While Zimbabwe is making “tangible” progress, the “madness” still persists, its prime minister Morgan Tsvangirai said.
“The progress is tangible. There are medicines in the hospitals, food in the supermarkets and water in the taps,” he said today at The Future of Zimbabwe Summit in Johannesburg, hosted by UK publication The Economist.
Inflation had fallen into single digits and 7% growth was expected for the country this year.
“But the madness has not been completely eradicated. We are in a coalition and that is difficult. I share the frustration that the pace of reforms is slow, but the pace is realistic when you consider where we’ve come from.”
Tsvangirai was referring to the power-sharing agreement between his party, the Movement for Democratic Change and President Robert Mugabe’s Zanu-PF, which came into being in February last year, following a run-off election in June 2008.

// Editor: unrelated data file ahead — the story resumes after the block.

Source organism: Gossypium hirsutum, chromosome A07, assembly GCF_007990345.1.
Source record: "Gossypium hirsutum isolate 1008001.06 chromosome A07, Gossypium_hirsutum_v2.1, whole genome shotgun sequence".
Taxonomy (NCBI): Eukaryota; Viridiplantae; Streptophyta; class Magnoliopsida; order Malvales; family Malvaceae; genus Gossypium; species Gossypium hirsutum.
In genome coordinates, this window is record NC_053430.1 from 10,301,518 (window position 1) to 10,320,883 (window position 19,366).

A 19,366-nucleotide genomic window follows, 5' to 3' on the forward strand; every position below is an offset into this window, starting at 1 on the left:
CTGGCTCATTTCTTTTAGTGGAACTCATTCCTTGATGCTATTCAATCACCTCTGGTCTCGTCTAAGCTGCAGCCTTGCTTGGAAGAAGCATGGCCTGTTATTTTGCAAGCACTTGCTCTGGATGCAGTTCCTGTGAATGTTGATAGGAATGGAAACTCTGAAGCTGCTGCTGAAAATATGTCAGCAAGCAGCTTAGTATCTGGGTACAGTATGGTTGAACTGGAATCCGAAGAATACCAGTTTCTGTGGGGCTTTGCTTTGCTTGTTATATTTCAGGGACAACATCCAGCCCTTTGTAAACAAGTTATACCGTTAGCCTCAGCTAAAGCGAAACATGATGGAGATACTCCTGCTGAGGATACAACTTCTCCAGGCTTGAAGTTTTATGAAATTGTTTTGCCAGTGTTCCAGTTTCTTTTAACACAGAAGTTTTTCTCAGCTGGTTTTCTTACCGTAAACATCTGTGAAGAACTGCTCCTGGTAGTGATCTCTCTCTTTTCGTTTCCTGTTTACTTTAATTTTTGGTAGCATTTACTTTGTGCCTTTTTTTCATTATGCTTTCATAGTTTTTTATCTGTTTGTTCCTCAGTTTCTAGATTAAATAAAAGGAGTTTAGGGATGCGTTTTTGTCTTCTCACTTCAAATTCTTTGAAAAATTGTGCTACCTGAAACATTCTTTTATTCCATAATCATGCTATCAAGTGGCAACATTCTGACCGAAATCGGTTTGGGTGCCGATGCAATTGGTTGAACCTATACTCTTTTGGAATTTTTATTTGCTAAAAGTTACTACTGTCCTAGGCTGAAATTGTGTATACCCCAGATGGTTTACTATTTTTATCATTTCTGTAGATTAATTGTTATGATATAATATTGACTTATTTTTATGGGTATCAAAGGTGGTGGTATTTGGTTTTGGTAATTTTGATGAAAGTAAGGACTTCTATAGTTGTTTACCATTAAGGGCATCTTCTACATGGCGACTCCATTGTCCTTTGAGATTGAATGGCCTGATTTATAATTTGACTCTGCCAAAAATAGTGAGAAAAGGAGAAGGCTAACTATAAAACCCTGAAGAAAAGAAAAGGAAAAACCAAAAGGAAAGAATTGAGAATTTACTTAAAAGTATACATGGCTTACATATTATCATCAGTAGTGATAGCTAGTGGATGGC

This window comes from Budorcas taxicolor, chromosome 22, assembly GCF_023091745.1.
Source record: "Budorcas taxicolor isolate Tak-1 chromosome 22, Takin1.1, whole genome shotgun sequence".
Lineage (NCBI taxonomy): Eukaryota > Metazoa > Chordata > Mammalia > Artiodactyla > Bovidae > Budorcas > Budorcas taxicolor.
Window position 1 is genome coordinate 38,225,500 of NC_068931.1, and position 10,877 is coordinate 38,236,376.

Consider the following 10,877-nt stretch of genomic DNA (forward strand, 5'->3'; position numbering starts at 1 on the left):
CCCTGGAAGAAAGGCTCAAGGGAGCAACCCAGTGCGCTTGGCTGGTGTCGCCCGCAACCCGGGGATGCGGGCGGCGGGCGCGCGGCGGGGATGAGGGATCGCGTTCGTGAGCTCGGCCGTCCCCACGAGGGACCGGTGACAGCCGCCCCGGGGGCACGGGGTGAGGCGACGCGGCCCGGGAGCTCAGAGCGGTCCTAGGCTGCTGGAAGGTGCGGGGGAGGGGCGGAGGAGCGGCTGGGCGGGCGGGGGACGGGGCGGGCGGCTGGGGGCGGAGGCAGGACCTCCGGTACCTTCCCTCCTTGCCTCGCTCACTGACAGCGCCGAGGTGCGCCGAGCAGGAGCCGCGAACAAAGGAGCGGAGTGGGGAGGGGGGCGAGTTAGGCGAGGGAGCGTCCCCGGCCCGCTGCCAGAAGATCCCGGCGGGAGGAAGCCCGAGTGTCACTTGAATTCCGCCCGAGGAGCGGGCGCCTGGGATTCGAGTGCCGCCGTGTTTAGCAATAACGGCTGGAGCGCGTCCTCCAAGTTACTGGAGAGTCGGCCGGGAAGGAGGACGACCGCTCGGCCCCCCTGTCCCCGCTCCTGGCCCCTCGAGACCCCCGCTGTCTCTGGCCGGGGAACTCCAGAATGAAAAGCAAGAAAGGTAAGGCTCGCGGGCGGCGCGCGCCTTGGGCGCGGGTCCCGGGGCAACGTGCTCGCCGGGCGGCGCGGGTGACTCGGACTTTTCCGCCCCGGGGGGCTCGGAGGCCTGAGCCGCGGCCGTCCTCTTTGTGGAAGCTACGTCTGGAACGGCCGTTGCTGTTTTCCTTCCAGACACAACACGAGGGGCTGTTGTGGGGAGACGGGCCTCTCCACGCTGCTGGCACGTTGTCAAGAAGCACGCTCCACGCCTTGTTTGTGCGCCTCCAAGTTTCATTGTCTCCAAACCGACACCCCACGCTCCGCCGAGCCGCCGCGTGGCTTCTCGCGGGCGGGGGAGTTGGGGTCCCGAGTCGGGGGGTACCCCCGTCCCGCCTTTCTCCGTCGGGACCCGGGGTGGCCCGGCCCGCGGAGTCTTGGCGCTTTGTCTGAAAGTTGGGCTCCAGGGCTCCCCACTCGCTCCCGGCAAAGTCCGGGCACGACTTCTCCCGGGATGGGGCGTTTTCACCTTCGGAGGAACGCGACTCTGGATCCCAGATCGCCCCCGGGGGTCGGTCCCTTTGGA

“It’s easy now to forget the madness and what was done to our country and its enormous prospects. Only in 2009 did the inclusive government begin to rebuild and restore.
“Prior to this, growth was substituted by looting and inflation destroyed pensions and even lives,” Tsvangirai said.
There had been a range of “misguided” policies in place to keep the previous regime in power.
“We, the victors have now been forced to make a deal, and this was not an easy decision.” Tsvangirai said no one would have expected him to sit down with Mugabe “and converse as human beings.
“But that is the reality of the political situation in Zimbabwe today. There is this process of conciliation.”